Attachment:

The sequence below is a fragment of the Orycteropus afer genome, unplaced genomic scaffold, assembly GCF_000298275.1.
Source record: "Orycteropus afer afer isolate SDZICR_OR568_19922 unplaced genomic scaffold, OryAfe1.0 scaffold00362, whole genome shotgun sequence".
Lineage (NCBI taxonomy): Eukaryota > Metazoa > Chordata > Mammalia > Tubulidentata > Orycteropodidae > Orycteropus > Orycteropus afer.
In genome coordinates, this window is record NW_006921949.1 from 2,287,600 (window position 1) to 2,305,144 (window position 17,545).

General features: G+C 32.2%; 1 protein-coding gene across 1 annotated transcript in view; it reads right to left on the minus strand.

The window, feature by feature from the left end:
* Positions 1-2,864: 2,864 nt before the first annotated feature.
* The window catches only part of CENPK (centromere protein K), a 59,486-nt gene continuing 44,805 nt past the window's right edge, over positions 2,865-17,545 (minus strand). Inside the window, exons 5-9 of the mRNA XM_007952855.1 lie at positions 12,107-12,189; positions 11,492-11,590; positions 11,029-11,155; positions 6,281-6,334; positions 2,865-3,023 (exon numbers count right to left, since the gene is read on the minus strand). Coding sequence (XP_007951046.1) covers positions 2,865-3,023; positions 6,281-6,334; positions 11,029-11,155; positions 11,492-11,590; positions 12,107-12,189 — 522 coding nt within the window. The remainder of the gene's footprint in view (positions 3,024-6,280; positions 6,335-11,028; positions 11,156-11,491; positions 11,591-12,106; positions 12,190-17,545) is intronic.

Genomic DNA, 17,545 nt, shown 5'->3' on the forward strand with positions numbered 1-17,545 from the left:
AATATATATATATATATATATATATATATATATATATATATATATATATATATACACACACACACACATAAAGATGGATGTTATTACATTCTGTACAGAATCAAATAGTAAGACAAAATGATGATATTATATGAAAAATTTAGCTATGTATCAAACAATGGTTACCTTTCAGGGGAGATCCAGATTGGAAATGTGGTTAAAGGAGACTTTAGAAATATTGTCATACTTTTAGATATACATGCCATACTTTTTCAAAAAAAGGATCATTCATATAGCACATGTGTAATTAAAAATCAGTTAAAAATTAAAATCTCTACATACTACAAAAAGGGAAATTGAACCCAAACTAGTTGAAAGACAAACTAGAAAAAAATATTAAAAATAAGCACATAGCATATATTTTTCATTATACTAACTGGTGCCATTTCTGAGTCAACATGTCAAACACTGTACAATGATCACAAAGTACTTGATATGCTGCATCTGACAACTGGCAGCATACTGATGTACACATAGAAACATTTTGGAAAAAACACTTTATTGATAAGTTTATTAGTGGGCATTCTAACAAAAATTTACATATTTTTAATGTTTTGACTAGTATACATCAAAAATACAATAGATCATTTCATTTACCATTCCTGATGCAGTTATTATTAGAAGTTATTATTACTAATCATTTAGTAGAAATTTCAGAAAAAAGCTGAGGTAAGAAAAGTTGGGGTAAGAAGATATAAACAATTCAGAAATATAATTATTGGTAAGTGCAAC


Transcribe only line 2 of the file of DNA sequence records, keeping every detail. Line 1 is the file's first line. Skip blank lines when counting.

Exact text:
Source record: "Orycteropus afer afer isolate SDZICR_OR568_19922 unplaced genomic scaffold, OryAfe1.0 scaffold00362, whole genome shotgun sequence".